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Whilst advances in biotechnology and information technology have undoubtedly resulted in better quality of life for mankind, they can also bring about global problems. The legal response to the challenges caused by the rapid progress of technological change has been slow and the question of how international human rights should be protected and promoted with respect to science and technology remains unexplored. The contributors to this book explore the political discourse and power relations of technological growth and human rights issues between the Global South and the Global North and uncover the different perspectives of both regions. They investigate the conflict between technology and human rights and the perpetuation of inequality and subjection of the South to the North. With emerging economies such as Brazil playing a major role in trade, investment and financial law, the book examines how human rights are affected in Southern countries and identifies significant challenges to reform in the areas of international law and policy.
|Publisher:||Taylor & Francis|
|Product dimensions:||6.80(w) x 9.70(h) x 1.10(d)|
About the Author
Mario Viola de Azevedo Cunha is an Associate Professor of Private Law at the Centro de Estudos e Pesquisas no Ensino do Direito of the Rio de Janeiro State University (Brazil), and a State Attorney of the Municipality of Saquarema (Brazil). He holds a PhD in Law and a MRes from the European University Institute (Italy), an LLM in Private Law from Rio de Janeiro State University and has undertaken post-graduate studies in Private Law (Rio de Janeiro State University) and in Consumer Law (Fluminense Federal University, Brazil). Norberto Nuno Gomes de Andrade is a Scientific Officer at the Institute for Prospective Technological Studies (IPTS) of the European Commission’s Joint Research Centre, and a Research Fellow at the Hague Institute for the Internationalisation of Law (HiiL, The Netherlands). He holds a PhD in Law and Technology and a MRes from the European University Institute (Italy), an MA in International Relations and European Studies from the Central European University (Hungary), and an LLB from the University of Lisbon. Lucas Lixinski is the Dean's Postdoctoral Research Fellow at the University of New South Wales Faculty of Law, Australia. He holds a PhD in International Law from the European University Institute (Italy), an LLM in International Human Rights Law from the Central European University (Hungary(), and an LLB from the Federal University of Rio Grande do Sul (Brazil). Lúcio Tomé Féteira holds a PhD in Competition Law and a MRes from the European University Institute (Italy), an LLB from the Portuguese Catholic University (Lisbon) and has undertaken post-graduate studies in Commercial and Corporate Law (Coimbra) and in Competition and Regulation (Lisbon).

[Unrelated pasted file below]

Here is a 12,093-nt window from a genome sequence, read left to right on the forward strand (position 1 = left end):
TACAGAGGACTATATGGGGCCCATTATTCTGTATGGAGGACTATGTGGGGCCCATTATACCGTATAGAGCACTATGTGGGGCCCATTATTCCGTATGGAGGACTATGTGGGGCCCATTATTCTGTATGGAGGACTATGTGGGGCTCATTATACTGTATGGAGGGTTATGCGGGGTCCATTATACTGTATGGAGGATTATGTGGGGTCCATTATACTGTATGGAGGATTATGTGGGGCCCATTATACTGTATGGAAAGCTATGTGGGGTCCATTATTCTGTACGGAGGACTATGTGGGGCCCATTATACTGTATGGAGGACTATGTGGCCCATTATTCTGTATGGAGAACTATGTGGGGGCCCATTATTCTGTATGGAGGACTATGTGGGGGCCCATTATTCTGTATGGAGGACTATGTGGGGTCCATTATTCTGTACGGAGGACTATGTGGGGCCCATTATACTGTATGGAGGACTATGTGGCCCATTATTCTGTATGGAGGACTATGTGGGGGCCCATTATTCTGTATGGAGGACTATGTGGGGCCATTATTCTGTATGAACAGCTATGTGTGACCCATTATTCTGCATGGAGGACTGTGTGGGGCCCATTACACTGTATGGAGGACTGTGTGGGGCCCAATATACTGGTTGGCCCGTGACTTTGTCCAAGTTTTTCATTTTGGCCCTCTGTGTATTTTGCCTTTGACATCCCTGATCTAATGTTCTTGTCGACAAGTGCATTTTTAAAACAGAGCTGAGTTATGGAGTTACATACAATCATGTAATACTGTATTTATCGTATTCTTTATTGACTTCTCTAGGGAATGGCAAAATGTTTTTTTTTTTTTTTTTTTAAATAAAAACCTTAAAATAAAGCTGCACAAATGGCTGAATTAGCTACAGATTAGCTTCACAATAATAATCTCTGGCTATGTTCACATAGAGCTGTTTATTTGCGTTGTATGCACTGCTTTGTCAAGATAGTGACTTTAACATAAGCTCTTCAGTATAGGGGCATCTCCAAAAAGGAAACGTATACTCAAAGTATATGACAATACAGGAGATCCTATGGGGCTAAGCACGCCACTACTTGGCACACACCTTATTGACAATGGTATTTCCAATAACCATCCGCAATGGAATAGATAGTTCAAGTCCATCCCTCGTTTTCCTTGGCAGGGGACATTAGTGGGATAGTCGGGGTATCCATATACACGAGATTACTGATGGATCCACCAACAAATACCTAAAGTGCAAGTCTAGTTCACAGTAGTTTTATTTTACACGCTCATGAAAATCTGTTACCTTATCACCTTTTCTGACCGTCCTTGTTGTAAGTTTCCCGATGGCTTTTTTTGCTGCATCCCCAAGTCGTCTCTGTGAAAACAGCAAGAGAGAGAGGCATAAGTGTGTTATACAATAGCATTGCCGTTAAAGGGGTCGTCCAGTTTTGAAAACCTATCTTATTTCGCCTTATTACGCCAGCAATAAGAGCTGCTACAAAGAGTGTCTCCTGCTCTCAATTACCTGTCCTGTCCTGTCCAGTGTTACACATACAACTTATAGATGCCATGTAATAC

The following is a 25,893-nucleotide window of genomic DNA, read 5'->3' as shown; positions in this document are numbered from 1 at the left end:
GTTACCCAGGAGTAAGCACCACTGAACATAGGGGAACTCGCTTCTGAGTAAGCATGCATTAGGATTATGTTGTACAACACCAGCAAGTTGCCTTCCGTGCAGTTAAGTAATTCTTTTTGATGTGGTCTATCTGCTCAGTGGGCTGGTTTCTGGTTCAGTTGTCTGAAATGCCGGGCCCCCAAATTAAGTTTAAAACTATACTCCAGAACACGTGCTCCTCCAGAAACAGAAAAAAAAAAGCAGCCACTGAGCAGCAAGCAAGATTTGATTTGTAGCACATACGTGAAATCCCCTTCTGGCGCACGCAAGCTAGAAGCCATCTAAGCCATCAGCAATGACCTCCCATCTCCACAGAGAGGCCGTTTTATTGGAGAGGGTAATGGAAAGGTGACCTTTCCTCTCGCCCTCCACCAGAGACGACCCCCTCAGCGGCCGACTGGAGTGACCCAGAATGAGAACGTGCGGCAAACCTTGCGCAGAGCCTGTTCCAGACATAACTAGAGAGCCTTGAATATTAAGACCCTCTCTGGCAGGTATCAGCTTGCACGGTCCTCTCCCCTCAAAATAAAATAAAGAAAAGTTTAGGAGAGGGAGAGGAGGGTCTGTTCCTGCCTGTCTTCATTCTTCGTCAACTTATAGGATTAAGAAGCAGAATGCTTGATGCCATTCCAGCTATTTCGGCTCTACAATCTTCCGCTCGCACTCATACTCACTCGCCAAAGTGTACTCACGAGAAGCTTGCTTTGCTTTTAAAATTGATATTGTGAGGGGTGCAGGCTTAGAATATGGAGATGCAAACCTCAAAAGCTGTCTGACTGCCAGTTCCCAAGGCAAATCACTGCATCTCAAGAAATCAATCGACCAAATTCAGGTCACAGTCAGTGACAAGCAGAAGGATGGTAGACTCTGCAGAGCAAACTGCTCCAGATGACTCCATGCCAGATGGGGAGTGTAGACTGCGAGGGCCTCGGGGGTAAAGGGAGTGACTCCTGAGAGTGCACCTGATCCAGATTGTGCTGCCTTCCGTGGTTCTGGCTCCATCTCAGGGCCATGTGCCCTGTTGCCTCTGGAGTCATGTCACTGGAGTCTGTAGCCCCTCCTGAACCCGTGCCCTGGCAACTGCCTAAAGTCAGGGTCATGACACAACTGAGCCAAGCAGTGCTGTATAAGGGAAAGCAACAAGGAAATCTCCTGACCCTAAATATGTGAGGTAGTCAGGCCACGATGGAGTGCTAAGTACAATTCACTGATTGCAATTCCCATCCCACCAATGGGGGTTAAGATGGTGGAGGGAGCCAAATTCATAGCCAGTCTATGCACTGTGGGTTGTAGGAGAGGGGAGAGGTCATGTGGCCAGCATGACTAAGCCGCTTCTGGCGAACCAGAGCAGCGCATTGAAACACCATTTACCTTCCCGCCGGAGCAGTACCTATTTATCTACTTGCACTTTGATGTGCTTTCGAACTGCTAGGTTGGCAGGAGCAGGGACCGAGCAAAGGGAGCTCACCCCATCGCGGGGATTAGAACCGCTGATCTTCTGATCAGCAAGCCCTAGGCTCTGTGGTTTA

Table of Contents
Contents: Preface; Introduction; Part I General Legal and Philosophical Aspects of the Interaction between Human Rights and New Technologies: Human rights in the information society: utopias, dystopias and human values, Giovanni Sartor; Knowledge and new technologies: from ethics to politics and law, Maria da Glória F.D.P. Garcia. Part II Freedom of Expression in the Online Environment: To block or not to block European approaches to content regulation, and implications for freedom of expression, Yaman Akdeniz. Part III Intellectual Property, Competition Rules and New Technologies: Intellectual property and human rights: Northern and Southern perspectives, Ana E. Santos; (Right to) development and international transfer of technology: a competition law perspective, Lúcio TomÃ© Féteira. Part IV Biobanks, Bioethics and Human Rights: Prometheus, Golem & Co: bioconstitution and bodiliness in a â€˜(world) risk society', João Carlos Loureiro; Protecting persons v. protecting humans in biobanks, Judit Sßndor. Part V Reproductive Technologies and Human Dignity: Human reproduction and human dignity as a constitutional concept, Miguel Nogueira de Brito; The constitutional debate on stem cell research, human rights and dignity: the law and a recent court ruling in Brazil, Luiz Edson Fachin. Part VI Balancing Privacy and Security: Angels and demons: data protection and security in electronic communications, Pedro Ferreira; Privacy, security and new technologies: a Brazilian approach to privacy issues in the public security field, Mario Viola de Azevedo Cunha and Danilo Doneda. Part VII Emerging Issues: Proposing a right to identity within the international framework of human rights: issues and prospects, Norbert Nuno Gomes de Andrade and Paul De Hert; Legal implications of the privatization of cyber warfare, Lucas Lixinski; Internet content filtering in Latin America: reasons and impacts on freedom of expression, Joana Varon Ferraz, Carlos Affonso Pereira de Sousa, Bruno Magrani and Walter Britto; Nanotechnology, human rights, patent law and the global South: a brief overview, Ana Nordberg; Index.